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I'm trying to create an NTFS hardlink over a network drive:

  • I'm using Windows an XP SP3 workstation
  • mapped drive F: over a Windows 7 Server with

    net use f: \\server\shared_folder

  • then I try

    fsutil hardlink create new_entry existing_file

That works locally on the server, but not when I try to do it over the network using the mapped drive (F:). The error shown is:

The FSUTIL utility needs a local NTFS drive

(or somewhat like that, my error message is in Spanish)

Is there any way to create the hardlink from the network share or should I access the physical server remotely every time I need to create a hardlink?

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1 Answer

up vote 4 down vote accepted

You cannot create a hardlink to a remote drive, or even between two local drives. A hardlink must point from one point in a filesystem to another point in that exact same filesystem.

What you want is a symbolic link, which acts more like a shortcut, and can point to remote files or shares.

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yes, I'm aware that hardlinks only works over the same filesystem, but I wanted to create that hardlink over the same network filesystem. Symbolics links doesn't work for me, because the application program that uses the files apparently checks the directory entry of each linked file and reports them as "corrupt". –  PabloG Oct 18 '12 at 14:45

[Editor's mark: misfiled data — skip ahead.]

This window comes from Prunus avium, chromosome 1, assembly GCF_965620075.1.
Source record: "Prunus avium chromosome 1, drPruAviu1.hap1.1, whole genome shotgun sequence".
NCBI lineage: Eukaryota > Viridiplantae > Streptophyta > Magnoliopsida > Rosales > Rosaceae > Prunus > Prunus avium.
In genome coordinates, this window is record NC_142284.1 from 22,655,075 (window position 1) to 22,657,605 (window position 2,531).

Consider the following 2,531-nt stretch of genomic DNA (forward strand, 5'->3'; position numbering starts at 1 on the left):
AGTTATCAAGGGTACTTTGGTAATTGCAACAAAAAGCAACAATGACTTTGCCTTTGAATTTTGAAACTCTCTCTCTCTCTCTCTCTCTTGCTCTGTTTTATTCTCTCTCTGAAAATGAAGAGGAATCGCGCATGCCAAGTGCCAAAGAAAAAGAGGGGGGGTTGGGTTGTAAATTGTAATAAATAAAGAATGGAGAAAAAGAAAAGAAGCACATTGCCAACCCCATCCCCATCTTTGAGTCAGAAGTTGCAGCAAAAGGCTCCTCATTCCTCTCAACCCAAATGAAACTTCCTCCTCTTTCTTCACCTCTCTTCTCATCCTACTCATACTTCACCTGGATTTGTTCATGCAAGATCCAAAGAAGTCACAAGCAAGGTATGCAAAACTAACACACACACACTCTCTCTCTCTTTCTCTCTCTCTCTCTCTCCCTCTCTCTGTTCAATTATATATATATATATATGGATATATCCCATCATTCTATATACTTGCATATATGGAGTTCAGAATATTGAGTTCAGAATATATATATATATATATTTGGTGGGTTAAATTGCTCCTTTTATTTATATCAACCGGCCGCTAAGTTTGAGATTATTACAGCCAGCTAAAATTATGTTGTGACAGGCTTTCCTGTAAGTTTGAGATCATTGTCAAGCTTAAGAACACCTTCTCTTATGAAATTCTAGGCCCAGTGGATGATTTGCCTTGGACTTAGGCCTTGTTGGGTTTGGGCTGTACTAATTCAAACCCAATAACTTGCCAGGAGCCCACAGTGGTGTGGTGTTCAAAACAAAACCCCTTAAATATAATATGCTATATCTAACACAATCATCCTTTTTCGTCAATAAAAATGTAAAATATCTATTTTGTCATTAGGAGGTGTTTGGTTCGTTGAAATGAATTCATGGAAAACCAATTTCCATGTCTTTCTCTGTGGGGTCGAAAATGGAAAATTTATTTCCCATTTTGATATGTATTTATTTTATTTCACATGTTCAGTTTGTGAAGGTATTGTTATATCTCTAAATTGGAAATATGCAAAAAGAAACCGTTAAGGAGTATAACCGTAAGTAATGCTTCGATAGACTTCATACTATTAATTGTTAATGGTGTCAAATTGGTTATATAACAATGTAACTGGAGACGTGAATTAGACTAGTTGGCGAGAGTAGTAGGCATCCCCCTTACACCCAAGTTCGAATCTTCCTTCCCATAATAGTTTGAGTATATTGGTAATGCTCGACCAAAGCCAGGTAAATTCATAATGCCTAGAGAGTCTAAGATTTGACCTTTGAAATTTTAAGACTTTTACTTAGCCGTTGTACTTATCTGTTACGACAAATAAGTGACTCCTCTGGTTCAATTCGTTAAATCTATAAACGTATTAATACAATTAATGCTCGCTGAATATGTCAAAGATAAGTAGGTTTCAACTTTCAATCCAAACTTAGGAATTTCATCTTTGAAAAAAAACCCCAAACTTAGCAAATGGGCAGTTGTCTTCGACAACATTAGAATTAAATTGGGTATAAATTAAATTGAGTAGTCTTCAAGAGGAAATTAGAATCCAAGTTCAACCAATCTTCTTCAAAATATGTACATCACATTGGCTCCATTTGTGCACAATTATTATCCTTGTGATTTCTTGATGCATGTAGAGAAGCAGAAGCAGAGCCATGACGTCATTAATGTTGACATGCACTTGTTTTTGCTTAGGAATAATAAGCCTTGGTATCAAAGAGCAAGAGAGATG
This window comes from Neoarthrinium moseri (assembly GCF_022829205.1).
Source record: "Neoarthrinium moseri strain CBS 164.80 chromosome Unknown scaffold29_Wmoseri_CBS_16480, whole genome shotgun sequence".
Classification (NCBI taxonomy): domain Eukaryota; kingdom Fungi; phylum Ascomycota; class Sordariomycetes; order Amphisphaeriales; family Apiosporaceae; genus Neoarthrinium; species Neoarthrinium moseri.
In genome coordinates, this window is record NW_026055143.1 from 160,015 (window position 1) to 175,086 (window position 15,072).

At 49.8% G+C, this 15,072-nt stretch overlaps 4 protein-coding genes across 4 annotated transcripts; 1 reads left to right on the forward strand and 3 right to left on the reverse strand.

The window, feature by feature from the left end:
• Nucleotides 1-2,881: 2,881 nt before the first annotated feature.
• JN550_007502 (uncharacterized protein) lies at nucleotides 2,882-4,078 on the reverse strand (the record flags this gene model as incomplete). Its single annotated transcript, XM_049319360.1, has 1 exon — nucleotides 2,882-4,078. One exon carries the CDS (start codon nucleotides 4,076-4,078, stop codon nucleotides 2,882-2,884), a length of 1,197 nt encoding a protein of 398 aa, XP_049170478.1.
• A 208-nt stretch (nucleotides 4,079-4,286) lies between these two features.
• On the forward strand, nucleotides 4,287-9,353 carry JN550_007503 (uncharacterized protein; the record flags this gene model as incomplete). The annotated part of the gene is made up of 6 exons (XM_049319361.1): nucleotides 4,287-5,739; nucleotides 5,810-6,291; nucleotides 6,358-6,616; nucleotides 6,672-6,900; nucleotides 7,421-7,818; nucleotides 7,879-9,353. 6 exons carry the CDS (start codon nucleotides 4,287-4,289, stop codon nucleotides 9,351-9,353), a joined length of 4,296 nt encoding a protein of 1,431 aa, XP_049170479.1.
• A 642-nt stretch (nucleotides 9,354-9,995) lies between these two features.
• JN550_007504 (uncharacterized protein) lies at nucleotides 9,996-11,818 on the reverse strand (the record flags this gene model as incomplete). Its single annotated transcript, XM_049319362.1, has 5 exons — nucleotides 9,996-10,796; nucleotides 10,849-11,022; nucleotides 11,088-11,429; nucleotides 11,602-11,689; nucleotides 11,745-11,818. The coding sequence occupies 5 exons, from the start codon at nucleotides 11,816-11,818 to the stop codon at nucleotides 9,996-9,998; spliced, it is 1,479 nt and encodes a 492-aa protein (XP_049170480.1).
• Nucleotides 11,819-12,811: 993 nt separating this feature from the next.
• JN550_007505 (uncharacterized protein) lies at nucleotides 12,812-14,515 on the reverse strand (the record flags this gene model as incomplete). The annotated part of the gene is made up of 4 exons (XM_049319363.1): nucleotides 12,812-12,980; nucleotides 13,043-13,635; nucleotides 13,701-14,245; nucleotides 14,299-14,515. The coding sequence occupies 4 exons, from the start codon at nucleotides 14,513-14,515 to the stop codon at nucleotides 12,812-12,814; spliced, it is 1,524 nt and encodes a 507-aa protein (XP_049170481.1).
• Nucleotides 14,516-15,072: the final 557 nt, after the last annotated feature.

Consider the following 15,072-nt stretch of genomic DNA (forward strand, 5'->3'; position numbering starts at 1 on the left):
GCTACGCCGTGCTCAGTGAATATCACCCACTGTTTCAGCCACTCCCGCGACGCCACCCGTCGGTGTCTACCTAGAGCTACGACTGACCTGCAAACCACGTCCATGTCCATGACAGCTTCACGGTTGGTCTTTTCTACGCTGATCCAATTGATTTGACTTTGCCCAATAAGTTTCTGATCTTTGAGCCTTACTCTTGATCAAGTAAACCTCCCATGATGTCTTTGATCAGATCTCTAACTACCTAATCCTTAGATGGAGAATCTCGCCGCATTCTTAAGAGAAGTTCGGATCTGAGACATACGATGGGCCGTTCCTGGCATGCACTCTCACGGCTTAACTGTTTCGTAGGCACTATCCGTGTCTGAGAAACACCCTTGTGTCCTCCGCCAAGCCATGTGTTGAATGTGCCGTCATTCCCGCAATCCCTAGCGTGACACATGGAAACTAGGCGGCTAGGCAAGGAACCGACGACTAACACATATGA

1  
@PabloG Ah, then no, you must simply create them remotely. Windows shares use a protocol called CIFS, which doesn't expose the ability to create hardlinks. Creating hardlinks requires knowing intimate data about the destination filesystem, and that could create security issues. –  Darth Android Oct 18 '12 at 15:23
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ok then, I'm going to use PsExec from SysInternals to run the fsutil command from any machine from the network, thx –  PabloG Oct 18 '12 at 16:05
    
Technically I think SMB is a superset of CIFS, but neither supports creating hardlinks AFAIK. –  Harry Johnston Oct 18 '12 at 21:30
    
@HarryJohnston SMB is the same thing as CIFS –  Darth Android Oct 18 '12 at 21:31
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